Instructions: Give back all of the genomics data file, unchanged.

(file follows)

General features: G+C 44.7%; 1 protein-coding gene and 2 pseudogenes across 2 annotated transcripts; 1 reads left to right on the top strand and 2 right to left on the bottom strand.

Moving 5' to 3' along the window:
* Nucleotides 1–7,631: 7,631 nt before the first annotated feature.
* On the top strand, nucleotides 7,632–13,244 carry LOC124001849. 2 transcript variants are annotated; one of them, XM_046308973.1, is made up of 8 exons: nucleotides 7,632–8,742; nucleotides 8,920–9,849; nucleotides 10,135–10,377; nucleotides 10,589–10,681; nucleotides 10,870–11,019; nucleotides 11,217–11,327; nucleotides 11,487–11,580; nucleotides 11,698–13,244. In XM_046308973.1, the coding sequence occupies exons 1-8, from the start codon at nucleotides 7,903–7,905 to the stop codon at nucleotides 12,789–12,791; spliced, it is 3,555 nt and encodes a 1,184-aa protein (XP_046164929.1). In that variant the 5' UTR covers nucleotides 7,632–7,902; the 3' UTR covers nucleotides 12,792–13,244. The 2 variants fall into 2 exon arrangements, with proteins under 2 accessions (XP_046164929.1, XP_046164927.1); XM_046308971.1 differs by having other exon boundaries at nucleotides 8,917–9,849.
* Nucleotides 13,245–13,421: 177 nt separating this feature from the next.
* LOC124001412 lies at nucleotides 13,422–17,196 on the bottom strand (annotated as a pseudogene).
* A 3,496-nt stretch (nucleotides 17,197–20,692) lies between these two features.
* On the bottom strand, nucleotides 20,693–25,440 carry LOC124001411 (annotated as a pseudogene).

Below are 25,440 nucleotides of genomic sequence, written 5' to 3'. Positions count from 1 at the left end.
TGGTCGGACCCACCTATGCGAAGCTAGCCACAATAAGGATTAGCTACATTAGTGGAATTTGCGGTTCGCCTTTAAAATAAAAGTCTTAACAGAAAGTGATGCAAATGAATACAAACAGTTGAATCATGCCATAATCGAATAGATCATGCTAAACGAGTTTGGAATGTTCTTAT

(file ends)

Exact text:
General features: G+C 44.7%; 1 protein-coding gene and 2 pseudogenes across 2 annotated transcripts; 1 reads left to right on the top strand and 2 right to left on the bottom strand.

Moving 5' to 3' along the window:
* Nucleotides 1–7,631: 7,631 nt before the first annotated feature.
* On the top strand, nucleotides 7,632–13,244 carry LOC124001849. 2 transcript variants are annotated; one of them, XM_046308973.1, is made up of 8 exons: nucleotides 7,632–8,742; nucleotides 8,920–9,849; nucleotides 10,135–10,377; nucleotides 10,589–10,681; nucleotides 10,870–11,019; nucleotides 11,217–11,327; nucleotides 11,487–11,580; nucleotides 11,698–13,244. In XM_046308973.1, the coding sequence occupies exons 1-8, from the start codon at nucleotides 7,903–7,905 to the stop codon at nucleotides 12,789–12,791; spliced, it is 3,555 nt and encodes a 1,184-aa protein (XP_046164929.1). In that variant the 5' UTR covers nucleotides 7,632–7,902; the 3' UTR covers nucleotides 12,792–13,244. The 2 variants fall into 2 exon arrangements, with proteins under 2 accessions (XP_046164929.1, XP_046164927.1); XM_046308971.1 differs by having other exon boundaries at nucleotides 8,917–9,849.
* Nucleotides 13,245–13,421: 177 nt separating this feature from the next.
* LOC124001412 lies at nucleotides 13,422–17,196 on the bottom strand (annotated as a pseudogene).
* A 3,496-nt stretch (nucleotides 17,197–20,692) lies between these two features.
* On the bottom strand, nucleotides 20,693–25,440 carry LOC124001411 (annotated as a pseudogene).

Below are 25,440 nucleotides of genomic sequence, written 5' to 3'. Positions count from 1 at the left end.
TGGTCGGACCCACCTATGCGAAGCTAGCCACAATAAGGATTAGCTACATTAGTGGAATTTGCGGTTCGCCTTTAAAATAAAAGTCTTAACAGAAAGTGATGCAAATGAATACAAACAGTTGAATCATGCCATAATCGAATAGATCATGCTAAACGAGTTTGGAATGTTCTTAT